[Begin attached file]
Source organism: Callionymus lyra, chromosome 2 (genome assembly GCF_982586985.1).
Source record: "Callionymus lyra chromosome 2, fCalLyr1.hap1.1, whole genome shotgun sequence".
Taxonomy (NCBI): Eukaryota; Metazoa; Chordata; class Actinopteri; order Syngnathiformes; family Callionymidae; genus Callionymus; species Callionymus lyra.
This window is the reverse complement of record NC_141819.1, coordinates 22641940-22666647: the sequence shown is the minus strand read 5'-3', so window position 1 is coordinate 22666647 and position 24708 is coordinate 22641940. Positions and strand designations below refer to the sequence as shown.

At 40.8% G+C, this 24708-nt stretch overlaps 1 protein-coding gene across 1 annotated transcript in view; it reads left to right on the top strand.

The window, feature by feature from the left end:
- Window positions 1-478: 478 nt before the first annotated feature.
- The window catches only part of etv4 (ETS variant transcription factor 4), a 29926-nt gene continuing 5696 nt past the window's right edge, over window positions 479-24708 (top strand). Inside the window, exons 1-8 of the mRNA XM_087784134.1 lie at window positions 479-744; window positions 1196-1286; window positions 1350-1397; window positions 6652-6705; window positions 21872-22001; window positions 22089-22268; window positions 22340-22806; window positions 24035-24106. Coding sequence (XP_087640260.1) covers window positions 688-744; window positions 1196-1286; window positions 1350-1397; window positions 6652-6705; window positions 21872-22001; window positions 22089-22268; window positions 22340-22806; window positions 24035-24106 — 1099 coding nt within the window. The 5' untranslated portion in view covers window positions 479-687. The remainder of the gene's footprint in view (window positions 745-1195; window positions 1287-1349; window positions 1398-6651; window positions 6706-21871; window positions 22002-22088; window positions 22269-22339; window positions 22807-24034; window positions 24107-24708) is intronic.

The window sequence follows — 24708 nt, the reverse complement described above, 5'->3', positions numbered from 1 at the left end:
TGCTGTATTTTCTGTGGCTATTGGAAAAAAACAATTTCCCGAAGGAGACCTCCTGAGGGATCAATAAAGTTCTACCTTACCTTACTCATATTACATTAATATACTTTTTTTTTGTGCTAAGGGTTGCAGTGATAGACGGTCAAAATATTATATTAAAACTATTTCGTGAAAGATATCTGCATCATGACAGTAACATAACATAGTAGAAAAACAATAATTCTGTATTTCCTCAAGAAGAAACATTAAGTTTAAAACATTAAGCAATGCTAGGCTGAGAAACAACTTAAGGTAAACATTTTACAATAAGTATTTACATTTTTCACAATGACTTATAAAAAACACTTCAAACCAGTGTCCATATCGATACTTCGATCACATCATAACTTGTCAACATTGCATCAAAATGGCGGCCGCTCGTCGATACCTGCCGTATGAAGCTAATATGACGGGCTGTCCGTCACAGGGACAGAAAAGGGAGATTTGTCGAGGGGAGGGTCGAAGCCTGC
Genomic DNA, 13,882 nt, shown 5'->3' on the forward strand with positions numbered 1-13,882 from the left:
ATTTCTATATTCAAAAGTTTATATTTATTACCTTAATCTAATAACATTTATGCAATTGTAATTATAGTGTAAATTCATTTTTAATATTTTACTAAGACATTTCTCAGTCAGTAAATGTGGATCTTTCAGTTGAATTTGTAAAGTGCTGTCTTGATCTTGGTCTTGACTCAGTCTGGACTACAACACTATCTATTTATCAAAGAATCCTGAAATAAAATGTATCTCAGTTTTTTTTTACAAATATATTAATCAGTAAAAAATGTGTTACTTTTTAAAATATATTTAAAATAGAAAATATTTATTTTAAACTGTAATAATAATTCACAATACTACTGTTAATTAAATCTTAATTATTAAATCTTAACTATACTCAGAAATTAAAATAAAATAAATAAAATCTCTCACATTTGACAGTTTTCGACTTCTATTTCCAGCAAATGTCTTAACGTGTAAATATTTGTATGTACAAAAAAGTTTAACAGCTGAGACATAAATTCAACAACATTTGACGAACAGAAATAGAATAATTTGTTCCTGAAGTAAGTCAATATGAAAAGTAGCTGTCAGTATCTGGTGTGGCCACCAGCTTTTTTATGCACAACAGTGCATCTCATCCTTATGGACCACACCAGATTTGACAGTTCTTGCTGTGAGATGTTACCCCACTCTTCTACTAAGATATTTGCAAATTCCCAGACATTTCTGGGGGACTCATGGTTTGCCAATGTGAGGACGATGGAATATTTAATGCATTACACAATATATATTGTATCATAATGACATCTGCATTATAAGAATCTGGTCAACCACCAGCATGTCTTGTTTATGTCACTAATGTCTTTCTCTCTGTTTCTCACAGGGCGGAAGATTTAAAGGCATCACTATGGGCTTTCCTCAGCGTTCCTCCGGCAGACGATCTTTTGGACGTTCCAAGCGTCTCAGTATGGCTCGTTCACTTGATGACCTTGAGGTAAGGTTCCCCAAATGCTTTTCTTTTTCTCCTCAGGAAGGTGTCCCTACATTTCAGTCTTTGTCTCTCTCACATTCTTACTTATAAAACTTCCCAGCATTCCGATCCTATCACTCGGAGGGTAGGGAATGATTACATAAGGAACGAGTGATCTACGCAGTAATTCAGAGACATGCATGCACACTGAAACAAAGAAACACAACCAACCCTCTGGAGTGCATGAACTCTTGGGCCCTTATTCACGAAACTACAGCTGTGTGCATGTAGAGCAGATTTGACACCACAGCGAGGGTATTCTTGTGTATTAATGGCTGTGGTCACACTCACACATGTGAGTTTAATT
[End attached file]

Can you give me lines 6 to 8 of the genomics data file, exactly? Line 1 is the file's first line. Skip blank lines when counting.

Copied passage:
The window, feature by feature from the left end:
- Window positions 1-478: 478 nt before the first annotated feature.
- The window catches only part of etv4 (ETS variant transcription factor 4), a 29926-nt gene continuing 5696 nt past the window's right edge, over window positions 479-24708 (top strand). Inside the window, exons 1-8 of the mRNA XM_087784134.1 lie at window positions 479-744; window positions 1196-1286; window positions 1350-1397; window positions 6652-6705; window positions 21872-22001; window positions 22089-22268; window positions 22340-22806; window positions 24035-24106. Coding sequence (XP_087640260.1) covers window positions 688-744; window positions 1196-1286; window positions 1350-1397; window positions 6652-6705; window positions 21872-22001; window positions 22089-22268; window positions 22340-22806; window positions 24035-24106 — 1099 coding nt within the window. The 5' untranslated portion in view covers window positions 479-687. The remainder of the gene's footprint in view (window positions 745-1195; window positions 1287-1349; window positions 1398-6651; window positions 6706-21871; window positions 22002-22088; window positions 22269-22339; window positions 22807-24034; window positions 24107-24708) is intronic.